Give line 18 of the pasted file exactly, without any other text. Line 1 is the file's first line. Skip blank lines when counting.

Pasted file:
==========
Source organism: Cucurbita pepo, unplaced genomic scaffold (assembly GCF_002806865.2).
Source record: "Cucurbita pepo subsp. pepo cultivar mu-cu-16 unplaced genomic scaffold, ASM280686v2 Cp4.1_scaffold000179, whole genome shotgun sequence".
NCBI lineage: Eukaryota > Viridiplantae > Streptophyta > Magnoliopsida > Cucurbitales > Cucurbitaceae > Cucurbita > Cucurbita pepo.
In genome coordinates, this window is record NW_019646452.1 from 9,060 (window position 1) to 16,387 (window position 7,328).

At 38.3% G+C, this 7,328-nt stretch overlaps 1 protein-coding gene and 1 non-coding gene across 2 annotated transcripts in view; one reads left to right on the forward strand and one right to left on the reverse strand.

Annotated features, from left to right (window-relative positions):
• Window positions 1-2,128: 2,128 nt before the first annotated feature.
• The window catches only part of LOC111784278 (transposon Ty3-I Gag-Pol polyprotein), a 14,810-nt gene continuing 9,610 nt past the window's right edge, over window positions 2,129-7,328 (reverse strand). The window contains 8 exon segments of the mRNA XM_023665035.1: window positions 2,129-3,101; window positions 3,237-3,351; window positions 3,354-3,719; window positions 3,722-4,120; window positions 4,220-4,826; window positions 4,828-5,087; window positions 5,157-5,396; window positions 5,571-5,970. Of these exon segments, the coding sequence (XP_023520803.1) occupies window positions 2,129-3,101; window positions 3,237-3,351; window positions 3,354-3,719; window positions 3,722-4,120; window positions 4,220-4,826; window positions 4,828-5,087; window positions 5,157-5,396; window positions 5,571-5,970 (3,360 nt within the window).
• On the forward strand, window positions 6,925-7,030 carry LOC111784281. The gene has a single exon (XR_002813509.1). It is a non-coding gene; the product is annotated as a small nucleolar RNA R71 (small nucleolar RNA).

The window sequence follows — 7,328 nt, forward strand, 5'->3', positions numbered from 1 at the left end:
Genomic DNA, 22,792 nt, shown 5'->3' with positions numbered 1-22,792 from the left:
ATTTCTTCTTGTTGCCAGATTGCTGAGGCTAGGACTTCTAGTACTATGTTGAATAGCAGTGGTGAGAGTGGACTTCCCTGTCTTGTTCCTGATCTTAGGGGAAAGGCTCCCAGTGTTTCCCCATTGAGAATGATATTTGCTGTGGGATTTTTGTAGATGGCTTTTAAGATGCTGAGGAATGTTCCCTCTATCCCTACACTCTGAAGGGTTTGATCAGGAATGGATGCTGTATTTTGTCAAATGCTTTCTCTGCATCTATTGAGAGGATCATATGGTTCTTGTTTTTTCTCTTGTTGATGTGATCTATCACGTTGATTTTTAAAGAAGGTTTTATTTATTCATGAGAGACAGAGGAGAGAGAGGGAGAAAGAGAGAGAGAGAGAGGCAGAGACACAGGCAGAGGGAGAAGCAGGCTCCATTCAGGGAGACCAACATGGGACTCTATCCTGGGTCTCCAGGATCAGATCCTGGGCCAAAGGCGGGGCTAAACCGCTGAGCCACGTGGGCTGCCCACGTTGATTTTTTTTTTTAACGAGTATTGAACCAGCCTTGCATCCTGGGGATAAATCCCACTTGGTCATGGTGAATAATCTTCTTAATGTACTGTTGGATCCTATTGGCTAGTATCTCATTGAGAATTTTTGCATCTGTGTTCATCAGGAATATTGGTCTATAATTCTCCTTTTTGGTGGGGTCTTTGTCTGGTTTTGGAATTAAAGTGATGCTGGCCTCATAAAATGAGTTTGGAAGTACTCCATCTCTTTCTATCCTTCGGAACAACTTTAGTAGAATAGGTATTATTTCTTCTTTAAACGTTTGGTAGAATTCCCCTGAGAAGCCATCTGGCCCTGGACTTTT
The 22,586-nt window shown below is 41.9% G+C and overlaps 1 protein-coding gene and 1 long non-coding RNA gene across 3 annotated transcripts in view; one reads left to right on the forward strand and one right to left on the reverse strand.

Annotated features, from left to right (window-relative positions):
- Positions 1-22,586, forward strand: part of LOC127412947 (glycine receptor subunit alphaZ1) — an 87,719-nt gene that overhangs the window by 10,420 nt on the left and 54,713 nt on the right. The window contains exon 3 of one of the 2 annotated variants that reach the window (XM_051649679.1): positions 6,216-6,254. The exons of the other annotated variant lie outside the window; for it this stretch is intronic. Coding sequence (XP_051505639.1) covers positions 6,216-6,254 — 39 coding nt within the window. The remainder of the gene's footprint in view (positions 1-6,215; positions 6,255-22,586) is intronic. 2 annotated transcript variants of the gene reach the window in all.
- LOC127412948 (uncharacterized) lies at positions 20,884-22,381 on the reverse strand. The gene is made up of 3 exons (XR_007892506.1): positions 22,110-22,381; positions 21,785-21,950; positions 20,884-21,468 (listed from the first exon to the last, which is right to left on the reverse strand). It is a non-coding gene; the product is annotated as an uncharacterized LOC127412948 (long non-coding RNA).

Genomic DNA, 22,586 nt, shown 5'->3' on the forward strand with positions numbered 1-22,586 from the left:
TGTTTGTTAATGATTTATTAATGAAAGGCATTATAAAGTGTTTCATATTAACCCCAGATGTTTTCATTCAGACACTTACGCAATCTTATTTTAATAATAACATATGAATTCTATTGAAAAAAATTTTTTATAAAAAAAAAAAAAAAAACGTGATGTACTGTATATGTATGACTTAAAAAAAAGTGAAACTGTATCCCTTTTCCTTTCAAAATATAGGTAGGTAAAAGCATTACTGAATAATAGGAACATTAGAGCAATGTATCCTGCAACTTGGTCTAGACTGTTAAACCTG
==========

TGTTTGTTAATGATTTATTAATGAAAGGCATTATAAAGTGTTTCATATTAACCCCAGATGTTTTCATTCAGACACTTACGCAATCTTATTTTAATAATAACATATGAATTCTATTGAAAAAAATTTTTTATAAAAAAAAAAAAAAAAACGTGATGTACTGTATATGTATGACTTAAAAAAAAGTGAAACTGTATCCCTTTTCCTTTCAAAATATAGGTAGGTAAAAGCATTACTGAATAATAGGAACATTAGAGCAATGTATCCTGCAACTTGGTCTAGACTGTTAAACCTG